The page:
Montgomery Mayor Steven Reed said on Wednesday that of four regional hospitals, one was short of three ICU beds, two had no ICU beds, and one only had one bed.
“Right now, if you are from Montgomery, and you need an ICU bed, you are in trouble,” Reed said at a press conference. “If you’re from central Alabama, and you need an ICU bed, you might not be able to get it.”
The health care system is the state capital “at its maximum,” Reed said.
Montgomery County has more than 1,000 cases and 28 people have died, according to state health department data.
Reed told CNN that his hope to use these cruel terms was to get public attention.
“This is a serious problem and we must maintain our practice even though many people are relaxed and the economy is recovering,” Reed said in a telephone interview.
“We need to take more individual responsibility in how we live our daily lives. In this community we are not in a safe place given the amount we see.”
Birmingham cases are on the rise
In Birmingham, the most populous city in Alabama, corona virus cases have also increased sharply.
Jefferson County, where Birmingham is located, had 1,453 confirmed cases on Thursday, according to state health department data – which was a 35% jump from 1,075 cases reported two weeks ago. The district has 85 deaths attributed to Covid-19.
Part of this increase can be attributed to increased testing, said State Health Officer Dr. Karen Landers, according to WBRC.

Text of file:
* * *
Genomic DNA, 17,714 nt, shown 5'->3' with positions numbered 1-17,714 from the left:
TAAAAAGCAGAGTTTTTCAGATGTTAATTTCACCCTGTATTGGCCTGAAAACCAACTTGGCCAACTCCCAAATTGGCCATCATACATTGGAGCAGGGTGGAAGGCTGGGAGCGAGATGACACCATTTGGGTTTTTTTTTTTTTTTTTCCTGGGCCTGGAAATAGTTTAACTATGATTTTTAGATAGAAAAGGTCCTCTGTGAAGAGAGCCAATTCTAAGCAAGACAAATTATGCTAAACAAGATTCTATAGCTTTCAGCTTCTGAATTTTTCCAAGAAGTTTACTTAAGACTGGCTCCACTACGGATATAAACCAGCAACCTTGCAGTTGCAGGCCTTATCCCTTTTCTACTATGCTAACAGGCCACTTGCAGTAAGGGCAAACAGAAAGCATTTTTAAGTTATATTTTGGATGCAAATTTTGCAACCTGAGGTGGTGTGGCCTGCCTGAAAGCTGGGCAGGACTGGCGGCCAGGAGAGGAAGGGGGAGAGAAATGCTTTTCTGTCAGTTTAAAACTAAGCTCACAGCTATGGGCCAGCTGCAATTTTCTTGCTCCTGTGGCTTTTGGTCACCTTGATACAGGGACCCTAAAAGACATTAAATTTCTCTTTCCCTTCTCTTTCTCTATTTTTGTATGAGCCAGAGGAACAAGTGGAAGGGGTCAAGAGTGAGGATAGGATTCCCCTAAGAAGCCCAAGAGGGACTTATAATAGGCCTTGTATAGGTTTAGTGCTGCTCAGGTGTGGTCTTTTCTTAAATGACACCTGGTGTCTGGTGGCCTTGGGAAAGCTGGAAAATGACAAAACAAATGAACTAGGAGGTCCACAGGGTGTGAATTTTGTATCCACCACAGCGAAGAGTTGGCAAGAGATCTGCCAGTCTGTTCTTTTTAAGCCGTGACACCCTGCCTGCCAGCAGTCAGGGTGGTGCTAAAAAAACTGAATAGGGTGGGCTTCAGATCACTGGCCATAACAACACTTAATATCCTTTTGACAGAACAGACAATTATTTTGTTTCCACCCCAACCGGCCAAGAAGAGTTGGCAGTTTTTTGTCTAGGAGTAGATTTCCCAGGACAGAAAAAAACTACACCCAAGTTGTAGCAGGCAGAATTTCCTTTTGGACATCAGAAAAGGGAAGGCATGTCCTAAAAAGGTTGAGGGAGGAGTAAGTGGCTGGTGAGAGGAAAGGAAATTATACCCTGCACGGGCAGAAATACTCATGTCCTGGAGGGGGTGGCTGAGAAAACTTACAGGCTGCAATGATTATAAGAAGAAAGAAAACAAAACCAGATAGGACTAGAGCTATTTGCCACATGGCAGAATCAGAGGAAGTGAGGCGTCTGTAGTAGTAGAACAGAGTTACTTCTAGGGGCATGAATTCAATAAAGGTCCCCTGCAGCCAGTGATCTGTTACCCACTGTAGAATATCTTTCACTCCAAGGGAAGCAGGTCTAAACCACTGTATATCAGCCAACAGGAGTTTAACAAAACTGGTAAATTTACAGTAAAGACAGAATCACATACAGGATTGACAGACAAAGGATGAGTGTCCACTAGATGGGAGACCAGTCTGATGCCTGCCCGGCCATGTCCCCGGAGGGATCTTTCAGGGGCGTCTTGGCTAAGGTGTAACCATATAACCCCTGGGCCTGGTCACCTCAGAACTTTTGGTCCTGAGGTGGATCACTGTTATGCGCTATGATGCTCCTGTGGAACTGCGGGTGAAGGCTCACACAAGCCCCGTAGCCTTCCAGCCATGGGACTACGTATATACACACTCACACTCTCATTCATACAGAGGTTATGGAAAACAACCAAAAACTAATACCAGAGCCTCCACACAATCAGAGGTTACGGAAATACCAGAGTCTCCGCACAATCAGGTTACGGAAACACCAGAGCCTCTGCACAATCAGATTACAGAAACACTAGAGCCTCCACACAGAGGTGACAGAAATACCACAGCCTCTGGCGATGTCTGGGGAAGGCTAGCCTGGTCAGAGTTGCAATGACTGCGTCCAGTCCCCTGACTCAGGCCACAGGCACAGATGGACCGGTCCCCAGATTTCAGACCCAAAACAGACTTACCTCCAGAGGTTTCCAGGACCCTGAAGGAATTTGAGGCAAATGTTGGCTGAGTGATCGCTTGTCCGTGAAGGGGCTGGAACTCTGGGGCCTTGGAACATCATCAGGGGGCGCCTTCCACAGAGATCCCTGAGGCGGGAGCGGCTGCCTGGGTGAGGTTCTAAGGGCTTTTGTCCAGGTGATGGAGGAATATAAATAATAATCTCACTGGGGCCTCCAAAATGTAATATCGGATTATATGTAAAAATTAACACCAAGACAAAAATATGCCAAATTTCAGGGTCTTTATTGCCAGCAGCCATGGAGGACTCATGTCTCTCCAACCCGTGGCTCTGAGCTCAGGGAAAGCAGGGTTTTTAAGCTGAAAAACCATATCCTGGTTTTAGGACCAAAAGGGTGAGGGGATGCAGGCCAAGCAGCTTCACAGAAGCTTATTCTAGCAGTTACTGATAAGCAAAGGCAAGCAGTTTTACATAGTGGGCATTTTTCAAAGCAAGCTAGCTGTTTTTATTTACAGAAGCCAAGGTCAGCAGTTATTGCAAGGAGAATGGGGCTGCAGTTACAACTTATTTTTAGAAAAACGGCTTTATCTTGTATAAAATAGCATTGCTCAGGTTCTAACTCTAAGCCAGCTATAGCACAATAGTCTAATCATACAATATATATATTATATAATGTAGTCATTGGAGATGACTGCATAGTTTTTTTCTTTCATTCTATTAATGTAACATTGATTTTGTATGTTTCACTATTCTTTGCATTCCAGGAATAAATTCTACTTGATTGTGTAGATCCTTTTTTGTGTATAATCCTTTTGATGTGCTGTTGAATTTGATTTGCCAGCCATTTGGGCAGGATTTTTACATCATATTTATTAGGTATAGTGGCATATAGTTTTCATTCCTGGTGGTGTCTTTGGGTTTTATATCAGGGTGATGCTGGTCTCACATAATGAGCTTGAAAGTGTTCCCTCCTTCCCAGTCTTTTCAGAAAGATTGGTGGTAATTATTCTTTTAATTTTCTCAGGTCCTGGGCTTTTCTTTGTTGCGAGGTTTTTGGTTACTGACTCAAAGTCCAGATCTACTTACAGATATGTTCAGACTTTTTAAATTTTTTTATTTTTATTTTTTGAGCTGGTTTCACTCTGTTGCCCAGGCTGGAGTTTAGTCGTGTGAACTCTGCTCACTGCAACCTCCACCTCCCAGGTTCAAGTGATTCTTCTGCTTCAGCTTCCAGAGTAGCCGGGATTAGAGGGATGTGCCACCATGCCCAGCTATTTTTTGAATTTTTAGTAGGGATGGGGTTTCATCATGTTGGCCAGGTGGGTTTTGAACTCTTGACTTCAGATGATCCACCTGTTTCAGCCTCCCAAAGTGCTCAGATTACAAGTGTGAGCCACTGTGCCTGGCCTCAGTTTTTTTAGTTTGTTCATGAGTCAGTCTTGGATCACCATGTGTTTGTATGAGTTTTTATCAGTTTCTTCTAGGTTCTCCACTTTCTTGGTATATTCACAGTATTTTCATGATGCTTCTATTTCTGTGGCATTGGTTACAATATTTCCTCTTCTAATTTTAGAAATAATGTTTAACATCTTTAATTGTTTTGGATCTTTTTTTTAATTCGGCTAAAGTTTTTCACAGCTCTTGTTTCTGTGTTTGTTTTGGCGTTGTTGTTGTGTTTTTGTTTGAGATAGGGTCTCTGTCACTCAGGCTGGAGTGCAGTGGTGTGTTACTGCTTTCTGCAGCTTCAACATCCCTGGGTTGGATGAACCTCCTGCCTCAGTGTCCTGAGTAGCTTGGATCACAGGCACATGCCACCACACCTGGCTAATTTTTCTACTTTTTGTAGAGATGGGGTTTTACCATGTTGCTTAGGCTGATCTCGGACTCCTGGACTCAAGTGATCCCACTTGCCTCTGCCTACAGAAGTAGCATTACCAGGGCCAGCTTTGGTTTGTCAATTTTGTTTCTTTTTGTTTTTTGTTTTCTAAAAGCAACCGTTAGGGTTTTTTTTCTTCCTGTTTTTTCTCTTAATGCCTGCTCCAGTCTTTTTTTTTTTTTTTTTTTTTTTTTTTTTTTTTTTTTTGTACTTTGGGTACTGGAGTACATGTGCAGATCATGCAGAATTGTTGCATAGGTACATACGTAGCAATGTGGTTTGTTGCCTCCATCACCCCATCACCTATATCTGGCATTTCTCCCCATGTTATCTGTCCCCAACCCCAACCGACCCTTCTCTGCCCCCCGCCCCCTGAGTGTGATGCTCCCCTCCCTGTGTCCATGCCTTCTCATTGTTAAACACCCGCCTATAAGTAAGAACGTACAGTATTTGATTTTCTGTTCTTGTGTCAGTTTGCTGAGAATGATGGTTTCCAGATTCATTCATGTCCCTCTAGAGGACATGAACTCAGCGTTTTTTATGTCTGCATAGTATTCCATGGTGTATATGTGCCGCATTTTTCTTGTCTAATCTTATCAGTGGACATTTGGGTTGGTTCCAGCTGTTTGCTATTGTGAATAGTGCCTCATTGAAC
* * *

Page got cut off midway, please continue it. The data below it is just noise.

Reed said he believed the ICU’s bed shortage was directly linked to the country’s easing restrictions.
“That must be part of opening up too fast and not complying with CDC guidelines,” Reed said.
Governor of Alabama, Kay-Ivey’s order to stay home does not take effect until April 4, and ends at the end of the month. Ivey replaced it with a command that facilitates restrictions.
On May 11, restaurants and bars were allowed to serve on-site customers, a fitness center and athletic facilities, hair and nail salons and barber shops were allowed to open. Groups of any size are allowed, as long as the 6 foot distance guide is followed.
Ivey announced the reopening Thursday, including entertainment venues, child care facilities and summer camps. Schools are allowed to open next month.
Many patients in the Montgomery regional hospital are not from the city, but from rural areas where the health care system cannot meet community needs, Reed said.
“We don’t want to lose anyone, any life, because we don’t have the resources to care for them in this community,” Reed said. “I want us to really think about that seriousness because none of us knows who will need an ICU bed today, and who might need it tonight, tomorrow, or this extended Memorial Day weekend.”